But I can honestly say, after last night’s concert, with Aaron Wolf (sax) Matt Slocum (drums) Sebastion Meuller (guitar) and the great Darek Oles (bass), that there is hope for little SLO. For those of you that weren’t there, I’ll do my best to sum up the evening in a way that does it justice. We walked in and gladly paid our humble admission price of ten dollars, to be greeted by an amiable door man. Getting in line, we weighed our drink options. There’s something magical about a coffee shop that serves beer by the way.
Like eager children, we watched the musicians huddle together and talk over some forms and arrangements off in the corner. We had arrived early to ensure getting a good a seat, and were thankful to have done so.
The room filled in slowly and the masters took their places in front of a beautiful makeshift setting, with red and black curtains draped behind them. They quickly tuned, and Aaron gave a brief, modest introduction.
As though they were one, they came out swinging with an Ornette Coleman tune. Darek and Matt fit together instantly, and it was difficult to tell at times where one of them ended and the other one began. It seemed Matt had tuned his tom and adorably small kick just so that it blended perfectly with Darek’s bass tone.
Aaron and Sebastion had roomed together at Berkley school of music, and it showed as they played the head in unison, with Sebastion’s very Scofield-esque tone complementing Aaron’s angular phrasing.
The night went on and it became clear that the first tune was just the tip of the iceberg. They warmed up, and then burned up. At the end of the first song, Aaron had hardly gotten through one sentence explaining to the audience what song they had just played, when Darek assuredly and sturdily came in playing the head to Solar. Without apologies, he placed the melody in to the air. Every note in tune, every line musically shaped, his rich tone emanating from his old German bass, his top of the line gut strings and powerfully wise hands.
For all too short of a time, the first set went on like this, with innovation, fluidity, wisdom and musical prowess coming from every corner. Their solos were the beginnings of songs in and of themselves. They never phoned a note in, there was always intention.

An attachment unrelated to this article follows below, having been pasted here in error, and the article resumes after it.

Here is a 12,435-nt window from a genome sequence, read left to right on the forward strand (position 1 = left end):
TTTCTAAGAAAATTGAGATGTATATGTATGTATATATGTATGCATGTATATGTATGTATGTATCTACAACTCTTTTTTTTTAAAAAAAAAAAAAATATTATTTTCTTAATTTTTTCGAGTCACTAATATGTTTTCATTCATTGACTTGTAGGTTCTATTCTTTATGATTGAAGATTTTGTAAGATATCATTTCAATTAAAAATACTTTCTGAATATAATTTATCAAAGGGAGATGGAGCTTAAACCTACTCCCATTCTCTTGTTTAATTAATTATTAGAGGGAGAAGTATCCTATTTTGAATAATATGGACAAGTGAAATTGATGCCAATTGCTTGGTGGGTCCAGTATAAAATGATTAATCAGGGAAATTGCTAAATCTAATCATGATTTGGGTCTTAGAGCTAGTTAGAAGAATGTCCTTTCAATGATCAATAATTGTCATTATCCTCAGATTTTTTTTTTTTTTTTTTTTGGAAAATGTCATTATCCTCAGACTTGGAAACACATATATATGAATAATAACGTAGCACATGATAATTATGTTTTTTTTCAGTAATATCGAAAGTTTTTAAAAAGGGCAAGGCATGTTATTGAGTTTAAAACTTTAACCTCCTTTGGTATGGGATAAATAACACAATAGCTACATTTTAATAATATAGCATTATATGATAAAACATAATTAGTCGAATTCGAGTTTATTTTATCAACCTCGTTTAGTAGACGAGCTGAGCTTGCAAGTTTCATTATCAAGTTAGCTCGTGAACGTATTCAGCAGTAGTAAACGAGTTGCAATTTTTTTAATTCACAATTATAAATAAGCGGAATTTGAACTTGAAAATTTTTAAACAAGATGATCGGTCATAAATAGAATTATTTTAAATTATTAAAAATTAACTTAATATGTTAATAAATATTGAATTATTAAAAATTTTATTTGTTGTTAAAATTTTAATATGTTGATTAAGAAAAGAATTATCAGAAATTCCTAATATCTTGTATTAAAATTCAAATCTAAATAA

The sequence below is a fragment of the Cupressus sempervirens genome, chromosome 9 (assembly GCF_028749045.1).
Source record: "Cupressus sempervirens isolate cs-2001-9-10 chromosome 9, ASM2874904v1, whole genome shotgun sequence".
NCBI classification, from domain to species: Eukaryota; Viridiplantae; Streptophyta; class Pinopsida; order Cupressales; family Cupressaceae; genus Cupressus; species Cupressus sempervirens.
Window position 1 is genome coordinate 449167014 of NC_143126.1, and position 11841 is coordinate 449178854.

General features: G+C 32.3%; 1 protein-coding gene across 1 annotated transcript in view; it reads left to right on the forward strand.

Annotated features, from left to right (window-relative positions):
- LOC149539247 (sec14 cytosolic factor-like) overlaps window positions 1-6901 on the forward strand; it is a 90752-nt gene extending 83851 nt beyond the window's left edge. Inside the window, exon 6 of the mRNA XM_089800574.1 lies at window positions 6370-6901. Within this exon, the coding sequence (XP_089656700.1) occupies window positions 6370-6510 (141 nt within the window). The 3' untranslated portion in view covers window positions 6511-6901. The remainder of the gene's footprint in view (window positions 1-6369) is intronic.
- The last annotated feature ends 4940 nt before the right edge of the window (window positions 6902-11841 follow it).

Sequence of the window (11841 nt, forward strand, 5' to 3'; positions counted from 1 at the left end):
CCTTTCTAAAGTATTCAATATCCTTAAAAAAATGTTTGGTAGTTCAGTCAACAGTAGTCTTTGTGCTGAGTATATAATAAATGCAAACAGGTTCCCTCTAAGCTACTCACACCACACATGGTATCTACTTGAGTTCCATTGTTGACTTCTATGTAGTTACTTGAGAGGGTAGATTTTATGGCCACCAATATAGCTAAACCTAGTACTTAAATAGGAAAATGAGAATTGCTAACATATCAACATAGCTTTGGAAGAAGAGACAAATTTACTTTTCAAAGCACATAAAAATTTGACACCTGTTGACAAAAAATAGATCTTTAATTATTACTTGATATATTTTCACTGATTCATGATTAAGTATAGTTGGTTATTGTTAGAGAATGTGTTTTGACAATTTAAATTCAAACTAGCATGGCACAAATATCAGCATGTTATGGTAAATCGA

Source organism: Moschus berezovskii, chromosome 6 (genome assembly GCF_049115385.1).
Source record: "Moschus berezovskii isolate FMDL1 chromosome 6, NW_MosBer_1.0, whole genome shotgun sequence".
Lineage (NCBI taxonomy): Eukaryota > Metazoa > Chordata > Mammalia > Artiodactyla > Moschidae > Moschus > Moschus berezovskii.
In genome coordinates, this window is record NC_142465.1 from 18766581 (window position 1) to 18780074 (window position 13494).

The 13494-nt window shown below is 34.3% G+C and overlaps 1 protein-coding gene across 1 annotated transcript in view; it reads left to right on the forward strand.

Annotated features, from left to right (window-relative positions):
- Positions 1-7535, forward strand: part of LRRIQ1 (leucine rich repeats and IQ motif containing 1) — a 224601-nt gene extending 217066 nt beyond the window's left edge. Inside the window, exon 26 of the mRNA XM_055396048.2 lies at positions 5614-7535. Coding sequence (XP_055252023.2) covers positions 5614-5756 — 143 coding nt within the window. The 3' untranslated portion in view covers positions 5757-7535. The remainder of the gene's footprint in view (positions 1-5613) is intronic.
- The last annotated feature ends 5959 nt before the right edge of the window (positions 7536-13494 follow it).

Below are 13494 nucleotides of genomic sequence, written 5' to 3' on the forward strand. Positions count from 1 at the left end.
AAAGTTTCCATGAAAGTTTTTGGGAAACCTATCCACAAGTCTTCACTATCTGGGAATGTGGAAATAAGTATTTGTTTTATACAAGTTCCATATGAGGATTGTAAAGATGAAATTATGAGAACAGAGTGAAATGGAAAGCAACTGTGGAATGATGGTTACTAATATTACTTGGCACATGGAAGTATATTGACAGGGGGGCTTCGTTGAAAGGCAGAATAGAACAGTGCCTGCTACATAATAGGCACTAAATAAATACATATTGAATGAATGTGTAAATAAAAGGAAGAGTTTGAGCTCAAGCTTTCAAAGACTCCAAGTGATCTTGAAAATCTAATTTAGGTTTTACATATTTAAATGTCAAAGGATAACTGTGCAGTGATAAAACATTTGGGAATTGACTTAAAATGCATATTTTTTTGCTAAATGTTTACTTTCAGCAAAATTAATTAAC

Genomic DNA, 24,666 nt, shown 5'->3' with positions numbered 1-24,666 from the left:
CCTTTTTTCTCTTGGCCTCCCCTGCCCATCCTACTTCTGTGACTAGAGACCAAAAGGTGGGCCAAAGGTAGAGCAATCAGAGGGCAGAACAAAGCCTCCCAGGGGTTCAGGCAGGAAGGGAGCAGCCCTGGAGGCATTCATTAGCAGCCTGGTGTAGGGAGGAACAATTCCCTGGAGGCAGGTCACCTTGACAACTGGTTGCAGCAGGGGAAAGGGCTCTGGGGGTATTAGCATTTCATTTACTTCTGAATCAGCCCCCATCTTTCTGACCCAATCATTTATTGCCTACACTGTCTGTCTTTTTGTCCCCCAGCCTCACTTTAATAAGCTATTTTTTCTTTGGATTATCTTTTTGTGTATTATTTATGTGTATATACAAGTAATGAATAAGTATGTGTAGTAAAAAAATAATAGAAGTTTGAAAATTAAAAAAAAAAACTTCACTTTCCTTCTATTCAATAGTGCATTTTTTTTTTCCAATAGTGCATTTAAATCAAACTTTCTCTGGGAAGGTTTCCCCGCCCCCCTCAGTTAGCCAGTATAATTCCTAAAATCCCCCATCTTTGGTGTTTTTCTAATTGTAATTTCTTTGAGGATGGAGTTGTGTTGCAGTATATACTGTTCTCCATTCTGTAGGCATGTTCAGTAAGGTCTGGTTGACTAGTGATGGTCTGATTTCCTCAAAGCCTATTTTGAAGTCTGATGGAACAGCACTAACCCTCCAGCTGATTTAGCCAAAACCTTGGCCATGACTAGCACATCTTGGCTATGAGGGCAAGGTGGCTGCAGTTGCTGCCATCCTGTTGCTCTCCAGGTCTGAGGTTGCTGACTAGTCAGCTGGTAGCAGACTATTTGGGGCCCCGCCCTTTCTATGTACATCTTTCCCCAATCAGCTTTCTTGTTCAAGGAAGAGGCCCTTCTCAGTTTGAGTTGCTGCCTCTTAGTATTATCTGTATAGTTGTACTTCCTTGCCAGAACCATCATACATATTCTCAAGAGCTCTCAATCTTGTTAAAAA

They ended the first set by bringing up Inga Swearingen to do a vocal version of Prayer, by Keith Jarrett. The song was an unstoppable force driven by Darek’s double stops, Matt’s tasteful rhythmic choices, Sebastion’s engaging voicings and Aaron and Inga’s interplay filled with rich tones and heavenly cries. Yup, I’ll admit it, I cried a little (and it wasn’t the only time that night).
During the set break, in line for the bathroom, I noticed Darek behind me with his picture-book son of maybe eight. I asked if they needed to go first, thinking of how hard it must be at that age to sit through a set of that intensity and have to go the bathroom. He politely said no with his charming accent, and made a point of stating, as he grabbed his son’s hand, that ladies were indeed first. I was shocked a bit as I went in, perhaps not being used to meeting musicians with manners.
The second set may have been shorter than the first, but it lacked nothing. Matt started off one of the tunes and, in a way reminiscent of Clarke Kent turning in to Superman, gave the audience a glimpse of what his thin stature and large glasses were concealing. Stick to snare, stick to bell, stick to ride, stick to tom, eyes burning, and rhythm searing through the room, he let us have it. It was glorious.
Halfway through the second set, Aaron introduced an original composition dedicated to his sister-in-law, who happened to be struggling with brain cancer at the age of 26. The work had a surprisingly uplifting texture, and the crew gave it life on what I can only assume was a minimal amount of rehearsal. There was the second tear that came out of me. (Sorry, coffee shop that serves beer, what can I say?)
Inga came up again to close the second set and at the end of it, we were all left wanting more. We stood to show our gratitude (and perhaps get an encore out of them, quickly to be discouraged by Aaron pointing out that Matt and Darek had a long way to drive) and just like that, it was over.
Aaron greeted and thanked all of his friends and acquaintances individually for coming, in his Boo Boo Records t-shirt and unique shoes, sax in hand. My boyfriend and I were lucky enough to persuade Aaron and Sebastion to join us at our apartment for some beer and music. Aaron was a bit tuckered and didn’t play, unfortunately, but Sebastion showed his true talent, without his effects pedals, on a $200 guitar. It was all too much, and the few of us that were there gave him our full attention.
Now if only this kind of thing happened more often around here….
Is there a greener form of transportation on this earth than riding your bicycle? The average U.S gas mileage in 2005 was 21 mpg, so theoretically, for every 21 miles you put on your foot buggy, you save a gallon of gas. You put no toxic waste in to the air, and jeez, if you ride 21 m/day, you’re bound to get in decent shape. But can you make it greener? YES YOU CAN! CAN YOU MAKE IT GREENER?!?!?!?! YES YOU CAN!!!! CAN YOU MAKE IT GREEEEEEEENER?!?!?!?!? YES YOU CAAAAAAAAN!!!!!!! (whew. got a little too excited.) How? Bamboo bicycles, of course. Cool huh?